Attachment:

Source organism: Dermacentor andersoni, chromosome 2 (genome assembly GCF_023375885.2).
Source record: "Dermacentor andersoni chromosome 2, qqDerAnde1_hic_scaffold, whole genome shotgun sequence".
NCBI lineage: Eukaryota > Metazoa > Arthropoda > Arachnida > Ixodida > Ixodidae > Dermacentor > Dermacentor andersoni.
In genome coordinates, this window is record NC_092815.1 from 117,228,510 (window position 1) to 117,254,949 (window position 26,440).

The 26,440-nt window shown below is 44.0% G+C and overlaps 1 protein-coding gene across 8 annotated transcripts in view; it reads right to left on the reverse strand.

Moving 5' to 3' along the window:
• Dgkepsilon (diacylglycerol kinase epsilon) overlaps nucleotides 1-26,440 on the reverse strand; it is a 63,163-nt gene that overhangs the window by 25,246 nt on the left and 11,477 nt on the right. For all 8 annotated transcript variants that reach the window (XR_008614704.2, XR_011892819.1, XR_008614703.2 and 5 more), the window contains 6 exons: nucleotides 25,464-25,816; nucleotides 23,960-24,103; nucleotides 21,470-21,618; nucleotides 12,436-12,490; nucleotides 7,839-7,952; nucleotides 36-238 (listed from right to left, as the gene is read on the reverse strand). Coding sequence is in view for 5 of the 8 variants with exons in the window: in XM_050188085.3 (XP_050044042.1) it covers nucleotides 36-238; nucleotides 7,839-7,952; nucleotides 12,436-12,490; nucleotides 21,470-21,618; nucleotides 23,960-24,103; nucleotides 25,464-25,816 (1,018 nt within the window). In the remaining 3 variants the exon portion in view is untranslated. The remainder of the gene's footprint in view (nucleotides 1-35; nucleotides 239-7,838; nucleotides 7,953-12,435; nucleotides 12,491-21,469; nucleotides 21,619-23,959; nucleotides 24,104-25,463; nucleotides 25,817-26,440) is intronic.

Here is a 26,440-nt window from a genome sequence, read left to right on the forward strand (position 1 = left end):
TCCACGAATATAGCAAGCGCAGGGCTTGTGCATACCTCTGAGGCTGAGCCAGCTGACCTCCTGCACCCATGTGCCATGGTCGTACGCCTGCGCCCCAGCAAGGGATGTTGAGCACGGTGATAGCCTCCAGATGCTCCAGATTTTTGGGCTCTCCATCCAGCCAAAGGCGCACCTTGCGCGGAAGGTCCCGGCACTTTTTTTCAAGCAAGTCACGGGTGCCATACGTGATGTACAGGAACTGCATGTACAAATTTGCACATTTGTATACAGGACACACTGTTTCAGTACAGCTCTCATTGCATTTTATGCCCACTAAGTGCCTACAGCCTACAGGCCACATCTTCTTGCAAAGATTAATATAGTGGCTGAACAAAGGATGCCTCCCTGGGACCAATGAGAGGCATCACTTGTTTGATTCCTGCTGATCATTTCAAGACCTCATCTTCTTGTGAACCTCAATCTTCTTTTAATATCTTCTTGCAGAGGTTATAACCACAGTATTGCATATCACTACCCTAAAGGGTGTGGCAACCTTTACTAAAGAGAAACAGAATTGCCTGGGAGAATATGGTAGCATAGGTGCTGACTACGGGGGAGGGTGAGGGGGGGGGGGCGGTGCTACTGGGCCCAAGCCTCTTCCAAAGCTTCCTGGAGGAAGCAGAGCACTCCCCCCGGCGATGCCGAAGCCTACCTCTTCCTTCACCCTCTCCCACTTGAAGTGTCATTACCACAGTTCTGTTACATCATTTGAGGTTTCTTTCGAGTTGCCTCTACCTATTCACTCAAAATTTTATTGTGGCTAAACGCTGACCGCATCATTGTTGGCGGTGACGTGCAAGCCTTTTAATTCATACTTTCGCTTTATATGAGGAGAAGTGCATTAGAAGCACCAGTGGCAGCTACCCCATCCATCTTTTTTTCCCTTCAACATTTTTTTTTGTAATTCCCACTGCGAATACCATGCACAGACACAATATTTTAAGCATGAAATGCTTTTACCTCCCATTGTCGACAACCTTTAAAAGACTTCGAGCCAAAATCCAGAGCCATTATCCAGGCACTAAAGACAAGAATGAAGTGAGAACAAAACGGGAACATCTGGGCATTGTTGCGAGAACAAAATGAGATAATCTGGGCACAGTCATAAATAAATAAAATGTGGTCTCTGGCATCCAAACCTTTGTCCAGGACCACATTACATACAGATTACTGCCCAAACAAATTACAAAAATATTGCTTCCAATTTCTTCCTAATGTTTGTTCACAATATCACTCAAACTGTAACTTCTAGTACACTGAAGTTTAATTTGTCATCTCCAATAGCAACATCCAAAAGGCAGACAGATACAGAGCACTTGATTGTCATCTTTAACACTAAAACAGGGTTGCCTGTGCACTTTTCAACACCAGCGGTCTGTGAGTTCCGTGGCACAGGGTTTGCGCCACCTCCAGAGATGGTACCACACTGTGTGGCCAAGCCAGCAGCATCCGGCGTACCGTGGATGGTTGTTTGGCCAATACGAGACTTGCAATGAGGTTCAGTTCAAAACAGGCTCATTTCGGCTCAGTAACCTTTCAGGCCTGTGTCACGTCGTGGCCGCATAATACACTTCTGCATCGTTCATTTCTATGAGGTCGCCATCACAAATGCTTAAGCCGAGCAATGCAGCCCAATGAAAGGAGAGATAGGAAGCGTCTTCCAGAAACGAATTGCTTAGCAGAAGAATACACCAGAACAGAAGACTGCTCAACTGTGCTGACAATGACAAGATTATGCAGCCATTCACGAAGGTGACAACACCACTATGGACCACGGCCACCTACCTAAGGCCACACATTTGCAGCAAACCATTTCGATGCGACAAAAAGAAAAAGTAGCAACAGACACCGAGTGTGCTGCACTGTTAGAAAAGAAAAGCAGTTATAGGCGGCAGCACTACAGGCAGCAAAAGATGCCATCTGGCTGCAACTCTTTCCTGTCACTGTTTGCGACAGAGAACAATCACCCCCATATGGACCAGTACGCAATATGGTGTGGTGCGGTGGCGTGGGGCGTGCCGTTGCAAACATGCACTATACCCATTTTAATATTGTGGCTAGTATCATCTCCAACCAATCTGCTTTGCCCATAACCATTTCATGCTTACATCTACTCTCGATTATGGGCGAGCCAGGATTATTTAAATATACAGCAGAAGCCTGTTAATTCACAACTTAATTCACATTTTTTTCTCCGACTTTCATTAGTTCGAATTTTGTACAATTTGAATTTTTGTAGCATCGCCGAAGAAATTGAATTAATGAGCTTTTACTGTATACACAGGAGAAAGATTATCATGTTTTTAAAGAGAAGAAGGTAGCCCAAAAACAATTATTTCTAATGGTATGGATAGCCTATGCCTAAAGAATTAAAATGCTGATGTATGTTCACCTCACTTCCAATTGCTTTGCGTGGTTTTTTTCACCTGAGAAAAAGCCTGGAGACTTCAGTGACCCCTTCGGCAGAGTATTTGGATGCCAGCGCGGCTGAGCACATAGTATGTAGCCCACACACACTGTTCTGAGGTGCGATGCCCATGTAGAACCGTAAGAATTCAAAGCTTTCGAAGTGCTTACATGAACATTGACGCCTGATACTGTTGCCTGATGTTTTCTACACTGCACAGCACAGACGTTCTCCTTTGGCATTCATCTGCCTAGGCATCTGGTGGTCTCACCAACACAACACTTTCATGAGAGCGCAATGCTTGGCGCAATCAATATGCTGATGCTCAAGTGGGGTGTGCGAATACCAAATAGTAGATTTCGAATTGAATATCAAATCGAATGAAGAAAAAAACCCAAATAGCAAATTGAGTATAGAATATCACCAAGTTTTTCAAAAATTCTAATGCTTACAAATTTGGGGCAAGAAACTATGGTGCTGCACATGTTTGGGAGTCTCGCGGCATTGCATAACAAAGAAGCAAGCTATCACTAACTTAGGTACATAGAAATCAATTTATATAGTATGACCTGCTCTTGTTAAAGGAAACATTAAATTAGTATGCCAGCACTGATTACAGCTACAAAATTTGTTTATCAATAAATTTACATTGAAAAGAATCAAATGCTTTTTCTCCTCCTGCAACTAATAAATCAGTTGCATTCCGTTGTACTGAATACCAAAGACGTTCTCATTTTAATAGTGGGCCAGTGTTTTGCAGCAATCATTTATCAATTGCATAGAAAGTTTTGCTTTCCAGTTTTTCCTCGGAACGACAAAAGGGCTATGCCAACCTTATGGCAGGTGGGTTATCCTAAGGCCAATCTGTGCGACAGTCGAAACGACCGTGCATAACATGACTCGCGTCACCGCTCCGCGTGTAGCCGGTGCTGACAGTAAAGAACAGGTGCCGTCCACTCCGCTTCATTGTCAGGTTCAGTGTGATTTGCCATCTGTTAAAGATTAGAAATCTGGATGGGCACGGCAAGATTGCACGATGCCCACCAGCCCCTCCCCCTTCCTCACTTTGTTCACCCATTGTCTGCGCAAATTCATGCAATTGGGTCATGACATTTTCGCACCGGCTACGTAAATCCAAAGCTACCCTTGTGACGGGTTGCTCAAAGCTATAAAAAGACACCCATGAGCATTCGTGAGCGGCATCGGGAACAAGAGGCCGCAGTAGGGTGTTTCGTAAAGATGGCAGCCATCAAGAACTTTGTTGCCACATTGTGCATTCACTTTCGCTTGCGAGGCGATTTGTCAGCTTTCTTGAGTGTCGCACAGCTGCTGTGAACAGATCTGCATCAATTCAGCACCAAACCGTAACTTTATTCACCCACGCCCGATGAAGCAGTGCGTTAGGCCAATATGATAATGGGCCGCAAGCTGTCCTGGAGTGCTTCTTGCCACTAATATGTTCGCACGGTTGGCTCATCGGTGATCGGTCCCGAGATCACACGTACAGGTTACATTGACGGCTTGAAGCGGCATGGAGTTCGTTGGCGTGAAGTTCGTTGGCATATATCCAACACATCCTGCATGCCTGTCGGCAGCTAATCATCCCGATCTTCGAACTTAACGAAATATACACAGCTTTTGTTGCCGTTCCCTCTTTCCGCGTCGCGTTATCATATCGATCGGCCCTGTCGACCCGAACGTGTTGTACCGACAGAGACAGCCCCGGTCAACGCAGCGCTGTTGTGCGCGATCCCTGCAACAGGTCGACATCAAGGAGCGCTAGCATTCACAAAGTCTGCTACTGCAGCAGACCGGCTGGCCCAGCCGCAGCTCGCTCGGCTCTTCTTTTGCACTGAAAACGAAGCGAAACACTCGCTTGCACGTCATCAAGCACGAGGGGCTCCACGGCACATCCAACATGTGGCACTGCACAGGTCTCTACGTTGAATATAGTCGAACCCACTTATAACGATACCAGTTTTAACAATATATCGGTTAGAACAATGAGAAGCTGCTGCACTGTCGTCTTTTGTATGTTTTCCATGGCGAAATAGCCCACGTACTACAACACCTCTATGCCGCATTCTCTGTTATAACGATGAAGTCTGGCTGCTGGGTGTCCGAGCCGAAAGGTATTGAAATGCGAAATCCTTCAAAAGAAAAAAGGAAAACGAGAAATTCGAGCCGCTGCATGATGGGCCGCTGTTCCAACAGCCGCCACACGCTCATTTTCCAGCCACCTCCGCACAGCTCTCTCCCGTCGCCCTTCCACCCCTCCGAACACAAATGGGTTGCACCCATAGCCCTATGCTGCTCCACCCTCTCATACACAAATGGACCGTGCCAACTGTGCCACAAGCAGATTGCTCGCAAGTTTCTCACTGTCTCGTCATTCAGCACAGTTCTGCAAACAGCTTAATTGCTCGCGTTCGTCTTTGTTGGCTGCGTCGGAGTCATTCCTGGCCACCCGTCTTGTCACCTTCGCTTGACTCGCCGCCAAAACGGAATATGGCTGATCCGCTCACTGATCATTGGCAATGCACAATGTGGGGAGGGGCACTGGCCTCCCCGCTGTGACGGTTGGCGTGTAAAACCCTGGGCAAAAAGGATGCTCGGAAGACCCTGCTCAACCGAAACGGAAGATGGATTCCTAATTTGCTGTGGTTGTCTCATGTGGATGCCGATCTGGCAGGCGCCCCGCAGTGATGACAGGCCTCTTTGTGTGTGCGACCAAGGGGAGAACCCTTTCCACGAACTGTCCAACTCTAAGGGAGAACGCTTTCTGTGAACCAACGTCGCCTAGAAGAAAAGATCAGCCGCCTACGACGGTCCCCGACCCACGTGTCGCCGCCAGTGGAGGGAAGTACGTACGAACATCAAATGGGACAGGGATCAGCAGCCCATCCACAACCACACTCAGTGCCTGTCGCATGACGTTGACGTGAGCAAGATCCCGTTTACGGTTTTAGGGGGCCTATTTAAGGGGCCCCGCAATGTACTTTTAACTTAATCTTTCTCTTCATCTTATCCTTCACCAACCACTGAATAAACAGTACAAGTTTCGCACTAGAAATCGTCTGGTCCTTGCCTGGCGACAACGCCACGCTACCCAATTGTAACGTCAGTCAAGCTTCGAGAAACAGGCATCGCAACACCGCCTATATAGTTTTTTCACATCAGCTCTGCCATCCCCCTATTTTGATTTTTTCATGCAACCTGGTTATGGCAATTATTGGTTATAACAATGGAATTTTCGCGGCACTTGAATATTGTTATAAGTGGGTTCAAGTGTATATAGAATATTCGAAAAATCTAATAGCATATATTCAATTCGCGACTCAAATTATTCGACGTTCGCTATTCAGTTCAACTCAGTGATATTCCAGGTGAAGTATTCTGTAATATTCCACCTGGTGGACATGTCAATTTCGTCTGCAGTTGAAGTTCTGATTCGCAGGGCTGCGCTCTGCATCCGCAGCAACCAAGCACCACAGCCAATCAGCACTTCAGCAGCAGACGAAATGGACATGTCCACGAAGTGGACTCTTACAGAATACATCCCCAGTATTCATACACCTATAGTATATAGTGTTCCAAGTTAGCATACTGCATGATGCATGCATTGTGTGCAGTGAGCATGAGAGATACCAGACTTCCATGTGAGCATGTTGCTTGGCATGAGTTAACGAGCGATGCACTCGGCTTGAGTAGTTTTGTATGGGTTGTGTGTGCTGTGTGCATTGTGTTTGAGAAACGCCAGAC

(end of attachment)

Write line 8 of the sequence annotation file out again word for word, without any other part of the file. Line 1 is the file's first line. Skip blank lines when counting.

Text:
Here is a 26,440-nt window from a genome sequence, read left to right on the forward strand (position 1 = left end):